Meyers and design engineer Jason Robbins will present a real-time update on the store at the SPECS session, “An Industry First: Walgreens Net Zero-Energy Store,” Monday, March 10, at 2:10 pm.
Walgreens has previously used or experimented with many of the technologies featured in the Evanston store. But this is the first time the chain has put them all under one roof.
“We want to learn as much as we can from this store,” Meyers said.
Featuring two 35-ft. tall wind turbines, nearly 850 solar panels, a geothermal system burrowed 550 ft. into the ground, and daylight harvesting, Walgreens plans to generate electricity and reduce its energy usage in the store by more than 50%.
Some of the more unique elements include the use of directional LED lighting (leading to reduced energy use for lighting by 30%), carbon dioxide refrigerant for heating, cooling and refrigeration equipment, and wind turbines that allow wind to be captured from any direction. Also unusual is the sawtooth design of the building, which has separate roof planes.
“The roof is designed to maximize daylighting, “Meyers explained.
To provide as much roof space as possible for the solar panels, all the major equipment is housed in a mechanical mezzanine that is open to public view.
One of the biggest surprises since the Evanston location opened in late 2013, Meyers said, has been the number of people, ranging from other retailers to customers to local school groups, that want to tour it.
“It’s generating a lot of interest,” Meyers said.
As to how the store is performing, Meyers said: “Every day we are putting power back on the grid, and that’s what’s its all about.”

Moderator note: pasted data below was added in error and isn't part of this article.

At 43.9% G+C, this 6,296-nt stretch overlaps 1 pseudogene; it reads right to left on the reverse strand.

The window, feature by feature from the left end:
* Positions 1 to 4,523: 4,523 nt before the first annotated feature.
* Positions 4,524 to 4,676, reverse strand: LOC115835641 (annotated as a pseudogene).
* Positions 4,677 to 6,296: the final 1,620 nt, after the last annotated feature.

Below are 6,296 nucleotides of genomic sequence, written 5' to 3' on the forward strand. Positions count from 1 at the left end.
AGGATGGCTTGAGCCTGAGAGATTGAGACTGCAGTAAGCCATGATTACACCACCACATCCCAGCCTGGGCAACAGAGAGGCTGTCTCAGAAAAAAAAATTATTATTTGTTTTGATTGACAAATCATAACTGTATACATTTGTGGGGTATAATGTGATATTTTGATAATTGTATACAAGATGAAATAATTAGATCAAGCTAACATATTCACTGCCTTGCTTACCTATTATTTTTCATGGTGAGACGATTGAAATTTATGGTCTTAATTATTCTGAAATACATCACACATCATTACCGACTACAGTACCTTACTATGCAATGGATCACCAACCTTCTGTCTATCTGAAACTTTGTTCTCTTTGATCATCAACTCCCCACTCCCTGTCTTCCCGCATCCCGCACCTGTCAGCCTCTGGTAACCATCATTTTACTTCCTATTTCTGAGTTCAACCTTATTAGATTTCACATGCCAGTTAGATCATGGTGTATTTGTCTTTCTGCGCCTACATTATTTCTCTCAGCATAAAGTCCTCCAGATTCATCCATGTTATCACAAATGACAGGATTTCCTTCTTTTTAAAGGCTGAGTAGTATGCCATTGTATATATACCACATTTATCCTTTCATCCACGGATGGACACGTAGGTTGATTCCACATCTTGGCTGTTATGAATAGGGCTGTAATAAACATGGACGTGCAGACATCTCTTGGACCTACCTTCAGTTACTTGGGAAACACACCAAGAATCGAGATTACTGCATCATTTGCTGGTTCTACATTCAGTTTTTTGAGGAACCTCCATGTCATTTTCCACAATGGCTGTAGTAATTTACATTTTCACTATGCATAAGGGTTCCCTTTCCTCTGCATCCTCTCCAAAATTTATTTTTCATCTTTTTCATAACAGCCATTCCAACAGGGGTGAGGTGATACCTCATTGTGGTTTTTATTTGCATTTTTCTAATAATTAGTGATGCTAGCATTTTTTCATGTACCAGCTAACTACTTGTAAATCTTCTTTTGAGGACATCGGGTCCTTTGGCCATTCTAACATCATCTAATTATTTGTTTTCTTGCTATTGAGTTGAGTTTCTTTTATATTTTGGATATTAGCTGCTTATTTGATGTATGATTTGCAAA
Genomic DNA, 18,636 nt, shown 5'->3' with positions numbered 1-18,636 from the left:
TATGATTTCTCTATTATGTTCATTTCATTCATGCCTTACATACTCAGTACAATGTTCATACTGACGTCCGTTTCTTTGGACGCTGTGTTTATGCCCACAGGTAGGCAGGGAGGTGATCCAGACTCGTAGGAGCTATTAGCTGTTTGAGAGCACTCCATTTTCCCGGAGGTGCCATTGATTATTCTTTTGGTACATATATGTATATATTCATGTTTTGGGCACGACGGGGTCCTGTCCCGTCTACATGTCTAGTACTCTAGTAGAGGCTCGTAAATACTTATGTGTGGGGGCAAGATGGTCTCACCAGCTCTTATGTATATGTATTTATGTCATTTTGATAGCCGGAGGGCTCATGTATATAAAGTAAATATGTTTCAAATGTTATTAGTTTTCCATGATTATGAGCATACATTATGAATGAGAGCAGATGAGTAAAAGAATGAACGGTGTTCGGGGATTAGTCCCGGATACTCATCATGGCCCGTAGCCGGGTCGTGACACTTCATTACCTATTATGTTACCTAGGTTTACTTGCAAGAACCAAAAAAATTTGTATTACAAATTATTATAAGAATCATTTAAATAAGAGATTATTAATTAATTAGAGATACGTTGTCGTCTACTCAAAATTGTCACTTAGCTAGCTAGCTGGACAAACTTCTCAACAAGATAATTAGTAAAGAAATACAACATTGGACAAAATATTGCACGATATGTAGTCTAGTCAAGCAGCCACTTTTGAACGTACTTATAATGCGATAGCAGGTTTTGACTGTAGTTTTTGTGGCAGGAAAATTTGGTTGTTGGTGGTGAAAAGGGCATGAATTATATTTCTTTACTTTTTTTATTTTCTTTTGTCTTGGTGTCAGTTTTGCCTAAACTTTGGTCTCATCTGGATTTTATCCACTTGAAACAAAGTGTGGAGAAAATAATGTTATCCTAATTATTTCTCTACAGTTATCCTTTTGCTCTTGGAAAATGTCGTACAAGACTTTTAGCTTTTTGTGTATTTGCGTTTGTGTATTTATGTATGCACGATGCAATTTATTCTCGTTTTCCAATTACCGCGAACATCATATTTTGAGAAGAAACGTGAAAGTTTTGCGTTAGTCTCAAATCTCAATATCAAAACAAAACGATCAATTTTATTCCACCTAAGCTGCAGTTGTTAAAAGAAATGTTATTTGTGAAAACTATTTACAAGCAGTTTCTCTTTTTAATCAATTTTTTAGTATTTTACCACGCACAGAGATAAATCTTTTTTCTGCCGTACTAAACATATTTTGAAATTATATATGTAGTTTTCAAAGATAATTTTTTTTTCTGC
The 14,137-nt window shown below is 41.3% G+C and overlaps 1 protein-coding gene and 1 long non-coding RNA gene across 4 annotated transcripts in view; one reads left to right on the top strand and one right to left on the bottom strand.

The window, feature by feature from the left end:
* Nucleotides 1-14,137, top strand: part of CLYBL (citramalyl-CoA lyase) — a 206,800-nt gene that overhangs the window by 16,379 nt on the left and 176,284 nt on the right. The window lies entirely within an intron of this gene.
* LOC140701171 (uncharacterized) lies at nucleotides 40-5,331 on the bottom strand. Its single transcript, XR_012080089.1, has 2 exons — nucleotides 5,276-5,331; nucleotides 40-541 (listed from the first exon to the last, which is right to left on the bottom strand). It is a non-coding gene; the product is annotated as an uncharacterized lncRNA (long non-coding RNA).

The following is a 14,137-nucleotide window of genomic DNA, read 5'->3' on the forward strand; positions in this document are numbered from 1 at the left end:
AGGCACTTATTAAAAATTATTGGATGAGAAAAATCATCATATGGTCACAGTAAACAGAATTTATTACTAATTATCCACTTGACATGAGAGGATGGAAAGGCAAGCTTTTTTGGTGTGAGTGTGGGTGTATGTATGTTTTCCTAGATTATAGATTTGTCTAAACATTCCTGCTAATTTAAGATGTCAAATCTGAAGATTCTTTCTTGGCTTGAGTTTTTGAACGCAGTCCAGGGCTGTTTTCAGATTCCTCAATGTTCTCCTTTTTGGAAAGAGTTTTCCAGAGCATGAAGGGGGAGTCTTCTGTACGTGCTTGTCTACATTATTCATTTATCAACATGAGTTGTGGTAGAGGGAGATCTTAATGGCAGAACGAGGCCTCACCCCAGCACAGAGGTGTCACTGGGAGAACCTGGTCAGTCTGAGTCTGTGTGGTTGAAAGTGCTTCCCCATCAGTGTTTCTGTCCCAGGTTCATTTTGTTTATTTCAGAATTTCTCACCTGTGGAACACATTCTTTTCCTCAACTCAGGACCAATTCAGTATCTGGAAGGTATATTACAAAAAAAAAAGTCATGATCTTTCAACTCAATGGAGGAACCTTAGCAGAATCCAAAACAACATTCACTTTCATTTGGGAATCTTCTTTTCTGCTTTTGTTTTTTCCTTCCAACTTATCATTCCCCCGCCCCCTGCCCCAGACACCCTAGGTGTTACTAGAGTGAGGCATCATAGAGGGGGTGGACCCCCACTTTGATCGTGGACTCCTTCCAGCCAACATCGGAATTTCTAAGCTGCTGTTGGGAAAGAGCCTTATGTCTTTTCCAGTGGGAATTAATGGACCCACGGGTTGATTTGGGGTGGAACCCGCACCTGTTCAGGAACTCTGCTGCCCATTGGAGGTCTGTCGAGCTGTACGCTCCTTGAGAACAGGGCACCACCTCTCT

To see photos of Walgreens Evanston, click here.
Google Capital invests in online real estate platform
Google Capital has invested $50 million in Auction.com, the world’s largest online real estate marketplace. As part of the investment, one representative from Google Capital will join the company’s board of directors and another will take a board observer position.
“Google is the world’s greatest Internet company and we’re thrilled to have the opportunity to work closely with them. This will give us an opportunity to tap into their deep expertise in digital marketing and mobile, as well as in building world-class products,” said Jeff Frieden, CEO and co-founder of Auction.com. “More than $7 billion of commercial and residential real estate traded through our online marketplace in 2013, and we believe that having Google Capital’s support will help us expand our industry leadership, and carve out a bigger share of the global real estate market.”
Google Capital joins other strategic shareholders in Auction.com including Starwood Capital Group, Starwood Property Trust, Stone Point Capital and funds managed by affiliates of Fortress Investment Group. Auction.com annually handles tens of thousands of transactions across commercial and residential real estate for customers ranging from the largest financial institutions to individuals and brokers.
“Auction.com has quietly built one of the largest marketplaces on the web,” said David Lawee, partner at Google Capital. “We think Auction.com can fundamentally change how real estate, and particularly commercial real estate, can be bought and sold, leveling the playing field for smaller investors.”
Google Capital was formed in 2013 and previously invested in Survey Monkey, Lending Club and Renaissance Learning. It is a growth equity fund backed by Google. Google Capital invests in companies that use technology to change the way people experience the world. JPMorgan Securities LLC served as sole private placement agent for Auction.com in conjunction with the transaction.